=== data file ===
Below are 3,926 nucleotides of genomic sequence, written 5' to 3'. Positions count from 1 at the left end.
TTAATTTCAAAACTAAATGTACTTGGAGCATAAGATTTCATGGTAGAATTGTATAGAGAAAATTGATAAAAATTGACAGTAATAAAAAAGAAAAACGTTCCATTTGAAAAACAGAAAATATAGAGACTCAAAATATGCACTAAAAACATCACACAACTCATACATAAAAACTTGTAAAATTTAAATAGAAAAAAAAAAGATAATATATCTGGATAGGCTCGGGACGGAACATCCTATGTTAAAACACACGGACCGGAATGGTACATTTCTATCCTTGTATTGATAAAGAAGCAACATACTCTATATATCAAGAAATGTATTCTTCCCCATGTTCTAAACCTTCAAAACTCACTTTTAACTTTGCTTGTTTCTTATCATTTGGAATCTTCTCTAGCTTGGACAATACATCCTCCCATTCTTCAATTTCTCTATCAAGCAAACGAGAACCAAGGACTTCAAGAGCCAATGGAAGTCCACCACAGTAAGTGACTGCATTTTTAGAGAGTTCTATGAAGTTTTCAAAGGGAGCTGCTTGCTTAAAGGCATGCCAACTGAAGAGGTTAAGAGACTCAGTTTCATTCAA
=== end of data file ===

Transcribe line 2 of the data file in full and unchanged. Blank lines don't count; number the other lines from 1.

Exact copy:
TTAATTTCAAAACTAAATGTACTTGGAGCATAAGATTTCATGGTAGAATTGTATAGAGAAAATTGATAAAAATTGACAGTAATAAAAAAGAAAAACGTTCCATTTGAAAAACAGAAAATATAGAGACTCAAAATATGCACTAAAAACATCACACAACTCATACATAAAAACTTGTAAAATTTAAATAGAAAAAAAAAAGATAATATATCTGGATAGGCTCGGGACGGAACATCCTATGTTAAAACACACGGACCGGAATGGTACATTTCTATCCTTGTATTGATAAAGAAGCAACATACTCTATATATCAAGAAATGTATTCTTCCCCATGTTCTAAACCTTCAAAACTCACTTTTAACTTTGCTTGTTTCTTATCATTTGGAATCTTCTCTAGCTTGGACAATACATCCTCCCATTCTTCAATTTCTCTATCAAGCAAACGAGAACCAAGGACTTCAAGAGCCAATGGAAGTCCACCACAGTAAGTGACTGCATTTTTAGAGAGTTCTATGAAGTTTTCAAAGGGAGCTGCTTGCTTAAAGGCATGCCAACTGAAGAGGTTAAGAGACTCAGTTTCATTCAA